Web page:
Meet the TCFF moderators for 2017!
Rod Birleson is an educator and documentary filmmaker. He earned a degree in secondary education at Eastern Michigan University in 1970 and taught 27 years in Michigan public schools before retiring from teaching in 1997. He began his filmmaking career by being one of the two key field producers for the groundbreaking film, “Roger & Me. Rod went on to work as a producer on “SICKO” and “Capitalism: A Love Story”. He has been active on the film festival from the start, acting as a moderator, panel member and volunteer for the Traverse City Film Festival. He is current TCFF’s newest board member. “I am honored and pleased to have the opportunity to serve as a TCCF Board Member. This film festival is the best example of all the good that can come from a community that works together.”
Doug Benson is an American comedian, marijuana advocate, television host actor and judge who has appeared on Comedy Central Presents, Best Week Ever, Trailer Park Boys and was a contestant on Last Comic Standing in the show’s fifth season. He currently serves as a judge for the Comedy Central series The High Court with Doug Benson.
Recently named to 2013 Indiewire Influencers List, Russ Collins has served as the Executive Director of the Michigan Theater in Ann Arbor for 30 years. He founded and directs the Cinetopia International Film Festival and the Art House Convergence – the nation’s largest annual conference of non-profit community-based cinemas. The Michigan Theater is a Sundance Film Festival USA site and was recognized as an Outstanding Historic Theatre in North America by the League of Historic American Theaters. Russ was a NEA Media Arts Fellow and was knighted by Republic of Italy for his promotion of Italian film culture in the United States. He teaches film studies at Eastern Michigan University and is the host of “Cinema Chat,” a weekly radio program that airs on National Public Radio affiliate WEMU and appears in print for AnnArbor.com. He received both a Bachelors and Master’s Degree (in arts administration) from the University of Michigan.
Deborah Collings Cutler’s love of movies began at a very young age, watching classic movies on “Million Dollar Movies” with her dad too late at night. She was hooked! At Emerson College, where she was their first female projectionist and at University of London, Deborah studied photography and theatre arts. In publishing,she was a freelance photographer and a darkroom lab rat. Deborah served as the business manager of the Magic Lantern Theatre (film) in Bridgton, Maine. She was a senior photo researcher for the agency Stock,Boston in Boston,MA. Deborah was active in the early formation of Boston Light & Sound, then a film dailies system supplier for major motion picture studios in the U.S. She served as Business Manager including managing its in house screening room. She has worked in film tech and projection support with the Telluride Film Festival in Telluride,Colorado since 1984. Deborah serves as Film Moderator for the Sedona International Film Festival,Sedona, AZ as well as at The Provincetown International Film Festival on Cape Cod in Provincetown, Massachusetts. She continues to be fascinated by the stories filmmakers tell us on film and in person.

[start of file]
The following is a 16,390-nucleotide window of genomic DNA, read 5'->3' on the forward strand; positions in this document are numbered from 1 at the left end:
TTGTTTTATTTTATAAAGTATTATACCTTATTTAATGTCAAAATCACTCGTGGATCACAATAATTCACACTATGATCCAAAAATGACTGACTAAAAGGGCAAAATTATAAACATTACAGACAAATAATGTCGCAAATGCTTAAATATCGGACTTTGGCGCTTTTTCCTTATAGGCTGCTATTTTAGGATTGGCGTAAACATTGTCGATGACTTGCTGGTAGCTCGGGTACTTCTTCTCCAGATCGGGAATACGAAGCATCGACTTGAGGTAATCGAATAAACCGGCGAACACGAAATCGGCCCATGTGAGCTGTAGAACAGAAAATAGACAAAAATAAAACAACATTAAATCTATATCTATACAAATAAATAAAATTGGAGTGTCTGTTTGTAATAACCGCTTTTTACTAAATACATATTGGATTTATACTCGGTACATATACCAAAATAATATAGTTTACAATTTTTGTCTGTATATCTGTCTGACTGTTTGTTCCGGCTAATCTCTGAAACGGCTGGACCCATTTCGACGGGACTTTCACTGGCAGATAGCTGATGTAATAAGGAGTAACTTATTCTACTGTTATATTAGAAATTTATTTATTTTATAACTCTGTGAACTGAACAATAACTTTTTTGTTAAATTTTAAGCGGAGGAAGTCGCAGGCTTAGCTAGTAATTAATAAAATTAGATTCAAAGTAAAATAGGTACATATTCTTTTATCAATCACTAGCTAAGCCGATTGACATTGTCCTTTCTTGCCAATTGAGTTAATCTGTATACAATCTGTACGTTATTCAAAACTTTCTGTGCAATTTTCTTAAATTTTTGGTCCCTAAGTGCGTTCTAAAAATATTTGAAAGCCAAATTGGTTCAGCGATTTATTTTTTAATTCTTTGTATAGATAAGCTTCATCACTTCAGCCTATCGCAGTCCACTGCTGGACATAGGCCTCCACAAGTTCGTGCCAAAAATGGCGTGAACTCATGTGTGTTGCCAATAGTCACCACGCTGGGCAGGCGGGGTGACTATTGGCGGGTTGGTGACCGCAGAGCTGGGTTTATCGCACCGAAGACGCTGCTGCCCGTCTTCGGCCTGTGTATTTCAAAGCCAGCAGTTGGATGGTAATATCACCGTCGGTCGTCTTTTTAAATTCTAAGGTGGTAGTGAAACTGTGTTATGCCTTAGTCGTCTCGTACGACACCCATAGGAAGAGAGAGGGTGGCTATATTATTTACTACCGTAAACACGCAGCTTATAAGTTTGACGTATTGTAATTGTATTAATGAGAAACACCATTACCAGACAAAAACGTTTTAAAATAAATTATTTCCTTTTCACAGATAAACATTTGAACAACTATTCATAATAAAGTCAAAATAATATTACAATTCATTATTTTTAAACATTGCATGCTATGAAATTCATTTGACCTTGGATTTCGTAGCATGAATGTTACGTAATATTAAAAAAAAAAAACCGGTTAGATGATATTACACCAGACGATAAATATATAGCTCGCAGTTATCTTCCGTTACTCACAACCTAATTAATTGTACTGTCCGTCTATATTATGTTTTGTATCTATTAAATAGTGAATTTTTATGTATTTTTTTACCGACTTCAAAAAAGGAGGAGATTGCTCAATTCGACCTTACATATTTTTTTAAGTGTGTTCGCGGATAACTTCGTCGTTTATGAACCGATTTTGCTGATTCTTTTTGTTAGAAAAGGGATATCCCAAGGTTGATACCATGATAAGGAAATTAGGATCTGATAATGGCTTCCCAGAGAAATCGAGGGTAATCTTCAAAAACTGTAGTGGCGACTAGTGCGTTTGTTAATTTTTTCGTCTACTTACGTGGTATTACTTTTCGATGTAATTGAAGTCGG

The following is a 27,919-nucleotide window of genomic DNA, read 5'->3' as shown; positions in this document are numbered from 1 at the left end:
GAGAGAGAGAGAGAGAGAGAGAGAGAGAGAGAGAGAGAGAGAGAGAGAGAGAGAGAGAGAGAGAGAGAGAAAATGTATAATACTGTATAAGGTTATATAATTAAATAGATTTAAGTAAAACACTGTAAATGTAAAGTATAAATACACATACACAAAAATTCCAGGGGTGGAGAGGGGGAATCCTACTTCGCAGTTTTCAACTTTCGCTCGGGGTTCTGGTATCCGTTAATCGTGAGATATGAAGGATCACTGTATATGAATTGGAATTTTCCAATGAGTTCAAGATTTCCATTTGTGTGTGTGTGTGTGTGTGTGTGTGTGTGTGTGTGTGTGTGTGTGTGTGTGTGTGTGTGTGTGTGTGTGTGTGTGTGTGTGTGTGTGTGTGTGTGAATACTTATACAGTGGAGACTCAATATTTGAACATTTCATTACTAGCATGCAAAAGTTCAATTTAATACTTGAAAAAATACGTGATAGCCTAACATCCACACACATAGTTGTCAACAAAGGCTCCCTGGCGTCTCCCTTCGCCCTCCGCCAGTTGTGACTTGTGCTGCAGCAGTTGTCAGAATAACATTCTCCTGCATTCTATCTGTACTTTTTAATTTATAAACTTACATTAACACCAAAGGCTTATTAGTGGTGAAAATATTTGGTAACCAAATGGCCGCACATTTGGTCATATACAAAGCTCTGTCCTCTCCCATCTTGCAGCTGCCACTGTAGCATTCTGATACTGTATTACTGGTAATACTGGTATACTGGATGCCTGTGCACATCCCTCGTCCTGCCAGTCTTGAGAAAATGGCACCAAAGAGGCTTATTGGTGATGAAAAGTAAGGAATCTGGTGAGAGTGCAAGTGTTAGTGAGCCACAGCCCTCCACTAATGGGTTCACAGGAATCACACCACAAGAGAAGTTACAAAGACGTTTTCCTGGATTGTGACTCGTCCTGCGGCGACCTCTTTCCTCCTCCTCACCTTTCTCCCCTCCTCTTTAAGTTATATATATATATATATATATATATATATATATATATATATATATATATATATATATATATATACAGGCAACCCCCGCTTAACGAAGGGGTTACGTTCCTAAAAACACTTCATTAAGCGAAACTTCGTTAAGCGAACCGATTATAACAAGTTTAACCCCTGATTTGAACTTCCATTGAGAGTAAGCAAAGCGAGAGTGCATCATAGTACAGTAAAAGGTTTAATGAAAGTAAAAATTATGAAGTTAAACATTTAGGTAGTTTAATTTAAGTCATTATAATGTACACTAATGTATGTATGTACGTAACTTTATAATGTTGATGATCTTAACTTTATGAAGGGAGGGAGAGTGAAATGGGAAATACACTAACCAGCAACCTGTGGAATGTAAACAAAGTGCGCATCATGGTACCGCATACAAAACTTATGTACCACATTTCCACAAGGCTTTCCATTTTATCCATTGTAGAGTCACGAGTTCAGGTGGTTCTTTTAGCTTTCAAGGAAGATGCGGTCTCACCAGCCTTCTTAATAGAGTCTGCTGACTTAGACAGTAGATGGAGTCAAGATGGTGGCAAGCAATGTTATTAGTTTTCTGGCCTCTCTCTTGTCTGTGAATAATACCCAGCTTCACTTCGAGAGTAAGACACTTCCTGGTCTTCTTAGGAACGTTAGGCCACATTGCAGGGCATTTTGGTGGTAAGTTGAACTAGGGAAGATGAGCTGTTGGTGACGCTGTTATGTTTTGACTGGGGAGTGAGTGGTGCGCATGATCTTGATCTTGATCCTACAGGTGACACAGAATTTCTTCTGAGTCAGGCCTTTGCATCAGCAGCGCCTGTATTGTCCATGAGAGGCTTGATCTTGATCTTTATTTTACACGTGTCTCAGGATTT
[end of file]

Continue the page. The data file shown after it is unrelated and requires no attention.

Ira Deutchman has been making, marketing and distributing films since 1975, having worked on over 150 films including some of the most successful independent films of all time. He was one of the founders of Cinecom and later created Fine Line Features—two companies that were created from scratch and, in their respective times, helped define the independent film business. He was also a co-founder of Emerging Pictures, the first digital projection network in the United States and a pioneer in delivering live cultural events into movie theaters.
Other films Deutchman has worked on were “Sex, Lies, and Videotape,” ”To Sleep with Anger,” “Metropolitan,” “A Room with a View,” “Stop Making Sense,” “El Norte,” and “The Brother from Another Planet.”
His screen credits include Associate Producer of John Sayles’ “Matewan;” Executive Producer of Jonathan Demme’s “Swimming to Cambodia,” Gary Sinise’s “Miles From Home,” Paul Bartel’s “Scenes from the Class Struggle in Beverly Hills,” Matty Rich’s “Straight Out of Brooklyn,” Stephen Gyllenhaal’s “Waterland,” Maggie Greenwald’s “The Ballad of Little Jo,” Alan Rudolph’s “Mrs. Parker & the Vicious Circle,” Paul Auster’s “Lulu On the Bridge,” Wayne Wang’s “Center of the World,” Daniel Noah’s “Twelve,” Anthony Jaswinski’s “Killing Time,” Loren-Paul Caplin’s “The Lucky Ones,” Amy Wadell’s “Brothel” and Georgia Lee’s “Red Doors;” and Co-Producer of David Anspaugh’s “The Game of Their Lives.” Deutchman was the Producer of Tony Vitale’s “Kiss Me, Guido,” Sarah Kernochan’s “All I Wanna Do,” Mark Christopher’s “54,” Adam Davidson’s “Way Past Cool,” Bob Gale’s “Interstate 60,” Tanya Wexler’s “Relative Evil,” Ann Hu’s “Beauty Remains” and Ed Radtke’s “Speed of Life.” He was also Consulting Producer on the CBS sitcom “Some of My Best Friends.”
He is a graduate of Northwestern University, with a major in film.
Victor Fanucchi is a writer, filmmaker and educator. He began teaching at the University of Michigan in 2004 after working in Los Angeles for several years, where he made short films “Chekhov’s Gun,” “First Prince” and “Dream House,” and worked a variety of film-related jobs, including editing award-winning trailers for Sony Classics, October Films and Miramax, as well as organizing film series and filmmaker appearances at the Los Angeles County Museum of Art. Based in Ann Arbor, he continues to make features and shorts that play in film festivals around the country.
Colin Gunkel is an Associate Professor of Screen Arts and Cultures, American Culture and Latina/o Studies at the University of Michigan and the author of Mexico on Main Street: Transnational Film Culture in Los Angeles before World War II (Rutgers University Press, 2015). He has published essays in a number of scholarly journals, including American Quarterly, Aztlán: A Journal of Chicano Studies, Film History and Velvet Light Trap. He also serves as Associate Editor of the A Ver: Revisioning Art History monograph series on individual Latino/a artists.